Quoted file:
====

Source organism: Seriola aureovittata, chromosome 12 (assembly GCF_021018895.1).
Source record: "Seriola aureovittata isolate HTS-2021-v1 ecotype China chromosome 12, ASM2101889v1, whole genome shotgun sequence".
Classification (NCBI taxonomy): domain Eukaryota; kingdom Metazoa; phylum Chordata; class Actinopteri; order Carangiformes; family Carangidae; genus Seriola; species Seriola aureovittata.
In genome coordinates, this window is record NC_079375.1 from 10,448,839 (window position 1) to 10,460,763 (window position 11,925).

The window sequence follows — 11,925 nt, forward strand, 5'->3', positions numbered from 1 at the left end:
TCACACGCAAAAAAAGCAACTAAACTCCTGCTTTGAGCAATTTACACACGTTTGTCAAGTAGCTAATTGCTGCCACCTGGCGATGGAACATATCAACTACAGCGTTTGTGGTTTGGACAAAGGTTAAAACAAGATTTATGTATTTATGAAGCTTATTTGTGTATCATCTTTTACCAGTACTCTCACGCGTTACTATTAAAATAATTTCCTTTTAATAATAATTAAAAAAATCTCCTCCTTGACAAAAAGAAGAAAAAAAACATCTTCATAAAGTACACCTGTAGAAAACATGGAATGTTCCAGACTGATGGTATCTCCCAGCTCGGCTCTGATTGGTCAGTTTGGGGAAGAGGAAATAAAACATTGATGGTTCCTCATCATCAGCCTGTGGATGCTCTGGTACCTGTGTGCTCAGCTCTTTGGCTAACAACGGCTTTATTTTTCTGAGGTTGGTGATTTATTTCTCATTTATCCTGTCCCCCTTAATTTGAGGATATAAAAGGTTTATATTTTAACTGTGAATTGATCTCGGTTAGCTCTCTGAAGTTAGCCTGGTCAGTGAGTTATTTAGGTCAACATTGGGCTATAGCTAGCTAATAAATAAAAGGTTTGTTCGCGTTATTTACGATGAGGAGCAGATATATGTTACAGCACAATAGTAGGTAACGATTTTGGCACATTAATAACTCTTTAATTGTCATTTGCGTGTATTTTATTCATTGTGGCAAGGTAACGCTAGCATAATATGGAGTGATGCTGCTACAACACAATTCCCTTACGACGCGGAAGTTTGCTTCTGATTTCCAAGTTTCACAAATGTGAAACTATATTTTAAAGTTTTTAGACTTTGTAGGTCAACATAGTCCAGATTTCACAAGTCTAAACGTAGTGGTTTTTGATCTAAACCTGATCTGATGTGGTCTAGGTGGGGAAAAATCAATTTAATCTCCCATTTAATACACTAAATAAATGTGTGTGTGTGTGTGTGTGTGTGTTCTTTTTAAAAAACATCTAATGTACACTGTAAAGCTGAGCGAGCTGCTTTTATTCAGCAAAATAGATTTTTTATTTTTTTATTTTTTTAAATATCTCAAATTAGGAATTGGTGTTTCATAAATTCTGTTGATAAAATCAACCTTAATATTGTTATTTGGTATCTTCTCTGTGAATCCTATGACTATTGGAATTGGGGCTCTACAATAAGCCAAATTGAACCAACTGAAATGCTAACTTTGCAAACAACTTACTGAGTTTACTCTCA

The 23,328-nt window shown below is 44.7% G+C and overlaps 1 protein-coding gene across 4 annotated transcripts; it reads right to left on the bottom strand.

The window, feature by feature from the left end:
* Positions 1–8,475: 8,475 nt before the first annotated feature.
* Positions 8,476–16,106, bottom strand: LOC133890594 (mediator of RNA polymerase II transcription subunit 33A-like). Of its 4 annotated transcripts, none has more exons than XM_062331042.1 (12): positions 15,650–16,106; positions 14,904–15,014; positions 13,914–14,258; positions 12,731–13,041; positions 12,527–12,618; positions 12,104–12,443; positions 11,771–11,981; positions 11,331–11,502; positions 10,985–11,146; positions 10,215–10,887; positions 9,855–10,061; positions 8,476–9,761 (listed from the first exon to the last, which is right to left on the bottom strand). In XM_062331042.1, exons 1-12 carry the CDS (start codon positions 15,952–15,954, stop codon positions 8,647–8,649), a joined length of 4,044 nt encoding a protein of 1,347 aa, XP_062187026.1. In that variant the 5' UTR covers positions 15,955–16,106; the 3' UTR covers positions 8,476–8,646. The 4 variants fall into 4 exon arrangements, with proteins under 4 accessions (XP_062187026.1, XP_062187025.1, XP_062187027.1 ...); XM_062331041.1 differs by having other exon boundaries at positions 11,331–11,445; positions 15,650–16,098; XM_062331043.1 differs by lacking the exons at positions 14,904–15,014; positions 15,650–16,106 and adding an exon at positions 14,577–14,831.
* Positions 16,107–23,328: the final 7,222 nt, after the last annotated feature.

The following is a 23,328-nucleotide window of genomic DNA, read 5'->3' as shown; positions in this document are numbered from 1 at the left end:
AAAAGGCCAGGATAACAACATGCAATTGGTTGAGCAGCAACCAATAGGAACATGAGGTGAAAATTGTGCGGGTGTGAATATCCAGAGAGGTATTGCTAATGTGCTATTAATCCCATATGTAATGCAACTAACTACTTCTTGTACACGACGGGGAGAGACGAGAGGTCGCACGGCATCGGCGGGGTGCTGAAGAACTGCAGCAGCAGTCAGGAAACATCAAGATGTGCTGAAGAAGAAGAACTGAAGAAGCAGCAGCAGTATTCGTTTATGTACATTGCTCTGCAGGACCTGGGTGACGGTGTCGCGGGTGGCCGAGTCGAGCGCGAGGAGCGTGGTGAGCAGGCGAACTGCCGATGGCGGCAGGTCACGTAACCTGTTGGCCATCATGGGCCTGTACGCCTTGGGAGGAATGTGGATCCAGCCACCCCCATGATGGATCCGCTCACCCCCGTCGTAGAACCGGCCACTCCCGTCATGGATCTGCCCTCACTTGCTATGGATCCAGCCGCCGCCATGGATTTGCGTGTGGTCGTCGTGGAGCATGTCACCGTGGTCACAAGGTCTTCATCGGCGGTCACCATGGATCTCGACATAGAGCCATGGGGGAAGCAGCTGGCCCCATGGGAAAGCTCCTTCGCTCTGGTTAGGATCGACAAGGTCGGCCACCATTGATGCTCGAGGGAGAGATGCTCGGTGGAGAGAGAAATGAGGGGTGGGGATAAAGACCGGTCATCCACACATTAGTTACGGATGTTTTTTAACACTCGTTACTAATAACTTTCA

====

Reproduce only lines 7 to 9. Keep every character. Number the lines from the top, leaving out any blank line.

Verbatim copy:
The 23,328-nt window shown below is 44.7% G+C and overlaps 1 protein-coding gene across 4 annotated transcripts; it reads right to left on the bottom strand.

The window, feature by feature from the left end:
* Positions 1–8,475: 8,475 nt before the first annotated feature.